Dog Days of Summer
Mexico city is hot. And I mean that in the sort of semi-uncomfortable way your clothes still stick to your back at 22:00 and the most serious need to carry a water bottle everywhere. Even crawling into bed with thin flat sheets seems too warm for the weather. The high heat is so pressing on your skin that even being outside for more than five minutes at a time is a challenge.
“Well if there is no such thing as A/C in many houses, let there please be fans in each room.” (No dice).
It’s a different type of heat however from the sticky heat back home. That heat has you in need of a shower after a mere ten minutes outside. This is more of an oven heat, dry and intense and lasts well after sun-down.
They say its been a particularly dry season, and over in Dresden/ Eastern Europe they have been hounded by epic floods. (Stay safe Dresden!)
I’m at least grateful for the thick stone that props up the house for it keeps the house at an acceptable temperature even during the high heat of the day where we retire to wait out the worst of it. (The Chihuahuas here are so crazy they like to curl up under a fleece blanket.)
That and the myriad of “waters” can get here: watermelon, mango, guava, papaya, etc. keep the worst of the thirst at bay. They are all lip-smacking, satisfying, and delicious and I readily recommend them to anyone. It’s such a shame that we haven’t such an array of waters back home.
If you think that this heat brings the city to a standstill, you’d be wrong. This heat doesn’t stop the city from bustling, somehow almost fueling the desire to get from here to there.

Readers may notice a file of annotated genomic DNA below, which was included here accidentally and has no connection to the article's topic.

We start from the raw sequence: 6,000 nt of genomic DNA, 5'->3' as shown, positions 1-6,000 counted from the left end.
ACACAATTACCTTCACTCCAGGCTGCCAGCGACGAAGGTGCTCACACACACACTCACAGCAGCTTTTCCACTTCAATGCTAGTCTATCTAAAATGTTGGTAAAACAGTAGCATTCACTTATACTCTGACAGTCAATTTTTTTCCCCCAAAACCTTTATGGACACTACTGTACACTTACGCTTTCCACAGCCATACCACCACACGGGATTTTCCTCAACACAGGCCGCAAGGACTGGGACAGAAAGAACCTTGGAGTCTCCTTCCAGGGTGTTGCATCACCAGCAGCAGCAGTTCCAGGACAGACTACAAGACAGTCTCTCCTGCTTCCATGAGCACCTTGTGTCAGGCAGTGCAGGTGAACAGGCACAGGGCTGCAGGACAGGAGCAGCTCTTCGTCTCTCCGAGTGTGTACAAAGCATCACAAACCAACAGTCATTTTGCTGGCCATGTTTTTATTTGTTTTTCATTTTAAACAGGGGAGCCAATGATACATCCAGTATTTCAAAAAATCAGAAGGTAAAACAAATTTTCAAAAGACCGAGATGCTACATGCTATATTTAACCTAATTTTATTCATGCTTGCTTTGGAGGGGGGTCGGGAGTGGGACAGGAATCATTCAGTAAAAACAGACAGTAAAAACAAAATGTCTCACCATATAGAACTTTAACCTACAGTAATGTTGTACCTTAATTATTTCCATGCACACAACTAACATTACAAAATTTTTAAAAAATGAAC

To say that Mexico City is expansive would not do it justice. The city defies the imagination in its size and sprawl. So many people and cars (admittedly probably doing more harm to quell the heat than good) bustling about and billboards towering and littering the skyline. Everything calls out for your attention with banners and flags, and cars trudge along the freeways perpetually stuck in some kind traffic. There are haphazardly strung together tents peddling all sorts of food and trinkets littered along the roadways. It’s some sort of semi-organized chaos but it does make for long drives. And in the heat, mid-day naps.
There are colors like you have never seen if you have never been to Latin America, because everything is colors splashed across houses in every sort of arrangement, color schemes and matching be damned. Houses are yellow next to bright blue next to green next to orange. It’s colorful and lively and seemingly no two buildings are of the same color scheme.
There is a lake not too far from the house, approximately 7 minutes walking, with a gravel track looping around the perimeter. It makes for a most wonderful morning run as the morning people are up and about on their bicycles, jogging past, or taking their dogs out for a run. It’s a busy lake at these hours rushing to beat out the heat, but I have not seen it so busy that you feel like canned sardines.
And when the heat starts to creep under your skin and into your mouth, there is an assortment of mexican sweet bread waiting for breakfast. The bread too comes in various styles and types, some with sugar, some with chocolate, some braided, some colorful, and any combination therein.
Today is Saturday, and we will see where the day will take us. This might mean teaching la rata de dos patas (see: Oda the Chihuahua) how to use the computer. (She’s making good progress)